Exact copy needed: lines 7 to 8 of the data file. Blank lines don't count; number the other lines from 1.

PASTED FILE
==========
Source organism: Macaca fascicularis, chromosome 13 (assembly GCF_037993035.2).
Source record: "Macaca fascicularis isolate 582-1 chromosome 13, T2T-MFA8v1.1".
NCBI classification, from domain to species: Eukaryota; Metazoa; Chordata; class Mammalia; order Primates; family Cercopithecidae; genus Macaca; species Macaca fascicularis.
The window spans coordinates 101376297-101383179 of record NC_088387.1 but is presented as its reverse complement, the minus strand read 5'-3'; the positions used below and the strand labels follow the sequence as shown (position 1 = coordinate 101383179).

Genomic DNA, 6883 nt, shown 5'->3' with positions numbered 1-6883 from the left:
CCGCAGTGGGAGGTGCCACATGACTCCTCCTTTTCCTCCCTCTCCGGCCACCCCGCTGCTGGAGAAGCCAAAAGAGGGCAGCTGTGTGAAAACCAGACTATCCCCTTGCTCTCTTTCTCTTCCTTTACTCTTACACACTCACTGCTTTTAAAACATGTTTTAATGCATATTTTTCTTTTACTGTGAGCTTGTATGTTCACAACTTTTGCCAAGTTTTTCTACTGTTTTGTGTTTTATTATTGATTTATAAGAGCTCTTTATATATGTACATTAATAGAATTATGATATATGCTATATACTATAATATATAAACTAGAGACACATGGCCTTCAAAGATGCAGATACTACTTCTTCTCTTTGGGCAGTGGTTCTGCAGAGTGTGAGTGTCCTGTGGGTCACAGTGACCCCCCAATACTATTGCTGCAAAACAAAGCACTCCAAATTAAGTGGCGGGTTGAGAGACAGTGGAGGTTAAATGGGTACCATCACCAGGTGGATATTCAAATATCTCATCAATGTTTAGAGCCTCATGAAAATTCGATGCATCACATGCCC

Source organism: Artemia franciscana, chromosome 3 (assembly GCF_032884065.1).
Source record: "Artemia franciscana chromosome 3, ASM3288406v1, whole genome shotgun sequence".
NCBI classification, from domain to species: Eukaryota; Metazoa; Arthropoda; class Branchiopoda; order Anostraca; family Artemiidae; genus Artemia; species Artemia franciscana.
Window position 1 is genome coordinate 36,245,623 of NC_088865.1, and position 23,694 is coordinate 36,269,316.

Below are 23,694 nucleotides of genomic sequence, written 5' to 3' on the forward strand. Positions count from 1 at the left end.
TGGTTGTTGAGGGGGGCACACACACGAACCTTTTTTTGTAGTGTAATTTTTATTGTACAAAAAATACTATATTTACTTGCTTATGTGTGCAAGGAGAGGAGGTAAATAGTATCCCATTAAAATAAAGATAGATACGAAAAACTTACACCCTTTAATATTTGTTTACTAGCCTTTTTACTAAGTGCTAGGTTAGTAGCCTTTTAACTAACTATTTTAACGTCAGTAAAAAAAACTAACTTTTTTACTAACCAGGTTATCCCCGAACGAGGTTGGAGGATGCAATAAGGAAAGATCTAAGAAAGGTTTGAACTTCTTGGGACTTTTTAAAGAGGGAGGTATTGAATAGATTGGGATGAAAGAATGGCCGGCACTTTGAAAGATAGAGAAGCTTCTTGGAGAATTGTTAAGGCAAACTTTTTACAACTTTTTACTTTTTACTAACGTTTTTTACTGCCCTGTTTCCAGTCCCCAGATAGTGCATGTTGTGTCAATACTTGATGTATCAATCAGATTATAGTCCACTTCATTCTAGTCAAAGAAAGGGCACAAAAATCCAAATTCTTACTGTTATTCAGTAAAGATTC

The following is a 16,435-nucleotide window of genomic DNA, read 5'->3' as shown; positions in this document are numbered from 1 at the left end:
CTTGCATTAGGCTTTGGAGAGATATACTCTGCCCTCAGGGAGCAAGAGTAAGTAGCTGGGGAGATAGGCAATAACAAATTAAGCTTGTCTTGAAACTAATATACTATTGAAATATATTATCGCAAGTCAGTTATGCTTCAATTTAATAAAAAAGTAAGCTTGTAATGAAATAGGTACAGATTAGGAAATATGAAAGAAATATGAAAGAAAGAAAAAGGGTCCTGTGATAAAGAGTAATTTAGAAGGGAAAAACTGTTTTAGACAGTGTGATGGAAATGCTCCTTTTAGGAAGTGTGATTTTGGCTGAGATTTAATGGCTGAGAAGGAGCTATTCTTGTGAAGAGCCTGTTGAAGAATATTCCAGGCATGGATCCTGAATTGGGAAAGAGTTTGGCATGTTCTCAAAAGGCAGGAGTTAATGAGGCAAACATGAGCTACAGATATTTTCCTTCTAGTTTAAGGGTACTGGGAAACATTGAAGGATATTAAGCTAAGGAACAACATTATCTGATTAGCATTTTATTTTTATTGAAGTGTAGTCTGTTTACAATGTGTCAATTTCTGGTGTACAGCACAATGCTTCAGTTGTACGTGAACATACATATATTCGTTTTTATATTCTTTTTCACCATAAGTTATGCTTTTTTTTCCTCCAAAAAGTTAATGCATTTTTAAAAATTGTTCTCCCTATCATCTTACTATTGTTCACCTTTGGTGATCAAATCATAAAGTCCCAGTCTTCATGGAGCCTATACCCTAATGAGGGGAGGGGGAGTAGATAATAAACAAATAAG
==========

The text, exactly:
Source organism: Artemia franciscana, chromosome 3 (assembly GCF_032884065.1).
Source record: "Artemia franciscana chromosome 3, ASM3288406v1, whole genome shotgun sequence".